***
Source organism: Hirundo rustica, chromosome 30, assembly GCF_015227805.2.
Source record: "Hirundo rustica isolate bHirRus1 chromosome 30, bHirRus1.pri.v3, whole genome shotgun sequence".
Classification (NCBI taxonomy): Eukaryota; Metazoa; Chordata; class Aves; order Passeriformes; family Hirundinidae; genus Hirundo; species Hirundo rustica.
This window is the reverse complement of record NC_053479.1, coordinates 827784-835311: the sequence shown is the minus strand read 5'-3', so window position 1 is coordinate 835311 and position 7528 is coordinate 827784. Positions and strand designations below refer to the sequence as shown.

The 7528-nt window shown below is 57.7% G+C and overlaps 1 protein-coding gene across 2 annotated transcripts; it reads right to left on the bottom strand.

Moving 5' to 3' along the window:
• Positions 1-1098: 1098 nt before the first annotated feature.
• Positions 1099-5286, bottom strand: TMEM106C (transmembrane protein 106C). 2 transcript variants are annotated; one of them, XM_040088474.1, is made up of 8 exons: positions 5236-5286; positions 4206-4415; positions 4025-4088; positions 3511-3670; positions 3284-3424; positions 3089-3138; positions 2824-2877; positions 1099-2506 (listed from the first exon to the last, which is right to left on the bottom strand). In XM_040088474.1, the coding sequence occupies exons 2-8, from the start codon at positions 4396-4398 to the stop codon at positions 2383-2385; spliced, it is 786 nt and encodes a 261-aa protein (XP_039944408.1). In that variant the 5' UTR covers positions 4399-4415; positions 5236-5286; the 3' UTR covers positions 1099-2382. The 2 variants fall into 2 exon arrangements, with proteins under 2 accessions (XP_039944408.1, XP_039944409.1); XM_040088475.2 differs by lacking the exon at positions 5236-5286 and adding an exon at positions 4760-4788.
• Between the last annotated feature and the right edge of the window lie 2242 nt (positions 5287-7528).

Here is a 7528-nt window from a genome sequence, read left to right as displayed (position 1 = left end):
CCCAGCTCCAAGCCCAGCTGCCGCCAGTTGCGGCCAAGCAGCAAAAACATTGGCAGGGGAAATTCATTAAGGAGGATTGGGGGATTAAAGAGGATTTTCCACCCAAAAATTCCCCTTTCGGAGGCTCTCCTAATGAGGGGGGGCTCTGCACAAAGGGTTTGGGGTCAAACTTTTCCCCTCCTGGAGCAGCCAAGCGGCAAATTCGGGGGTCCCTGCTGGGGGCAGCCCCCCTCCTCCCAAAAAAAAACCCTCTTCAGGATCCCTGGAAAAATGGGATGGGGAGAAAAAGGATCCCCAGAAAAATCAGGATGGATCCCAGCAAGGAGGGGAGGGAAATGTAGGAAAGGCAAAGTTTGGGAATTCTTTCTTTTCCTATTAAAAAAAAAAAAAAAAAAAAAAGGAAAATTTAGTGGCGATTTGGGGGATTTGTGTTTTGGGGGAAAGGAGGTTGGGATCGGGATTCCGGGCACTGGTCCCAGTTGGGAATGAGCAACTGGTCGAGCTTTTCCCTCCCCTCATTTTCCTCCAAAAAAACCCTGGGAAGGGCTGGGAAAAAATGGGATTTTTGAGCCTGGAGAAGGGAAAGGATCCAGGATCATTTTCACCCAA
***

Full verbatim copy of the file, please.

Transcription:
Source organism: Hirundo rustica, chromosome 30, assembly GCF_015227805.2.
Source record: "Hirundo rustica isolate bHirRus1 chromosome 30, bHirRus1.pri.v3, whole genome shotgun sequence".
Classification (NCBI taxonomy): Eukaryota; Metazoa; Chordata; class Aves; order Passeriformes; family Hirundinidae; genus Hirundo; species Hirundo rustica.
This window is the reverse complement of record NC_053479.1, coordinates 827784-835311: the sequence shown is the minus strand read 5'-3', so window position 1 is coordinate 835311 and position 7528 is coordinate 827784. Positions and strand designations below refer to the sequence as shown.

The 7528-nt window shown below is 57.7% G+C and overlaps 1 protein-coding gene across 2 annotated transcripts; it reads right to left on the bottom strand.

Moving 5' to 3' along the window:
• Positions 1-1098: 1098 nt before the first annotated feature.
• Positions 1099-5286, bottom strand: TMEM106C (transmembrane protein 106C). 2 transcript variants are annotated; one of them, XM_040088474.1, is made up of 8 exons: positions 5236-5286; positions 4206-4415; positions 4025-4088; positions 3511-3670; positions 3284-3424; positions 3089-3138; positions 2824-2877; positions 1099-2506 (listed from the first exon to the last, which is right to left on the bottom strand). In XM_040088474.1, the coding sequence occupies exons 2-8, from the start codon at positions 4396-4398 to the stop codon at positions 2383-2385; spliced, it is 786 nt and encodes a 261-aa protein (XP_039944408.1). In that variant the 5' UTR covers positions 4399-4415; positions 5236-5286; the 3' UTR covers positions 1099-2382. The 2 variants fall into 2 exon arrangements, with proteins under 2 accessions (XP_039944408.1, XP_039944409.1); XM_040088475.2 differs by lacking the exon at positions 5236-5286 and adding an exon at positions 4760-4788.
• Between the last annotated feature and the right edge of the window lie 2242 nt (positions 5287-7528).

Here is a 7528-nt window from a genome sequence, read left to right as displayed (position 1 = left end):
CCCAGCTCCAAGCCCAGCTGCCGCCAGTTGCGGCCAAGCAGCAAAAACATTGGCAGGGGAAATTCATTAAGGAGGATTGGGGGATTAAAGAGGATTTTCCACCCAAAAATTCCCCTTTCGGAGGCTCTCCTAATGAGGGGGGGCTCTGCACAAAGGGTTTGGGGTCAAACTTTTCCCCTCCTGGAGCAGCCAAGCGGCAAATTCGGGGGTCCCTGCTGGGGGCAGCCCCCCTCCTCCCAAAAAAAAACCCTCTTCAGGATCCCTGGAAAAATGGGATGGGGAGAAAAAGGATCCCCAGAAAAATCAGGATGGATCCCAGCAAGGAGGGGAGGGAAATGTAGGAAAGGCAAAGTTTGGGAATTCTTTCTTTTCCTATTAAAAAAAAAAAAAAAAAAAAAAGGAAAATTTAGTGGCGATTTGGGGGATTTGTGTTTTGGGGGAAAGGAGGTTGGGATCGGGATTCCGGGCACTGGTCCCAGTTGGGAATGAGCAACTGGTCGAGCTTTTCCCTCCCCTCATTTTCCTCCAAAAAAACCCTGGGAAGGGCTGGGAAAAAATGGGATTTTTGAGCCTGGAGAAGGGAAAGGATCCAGGATCATTTTCACCCAA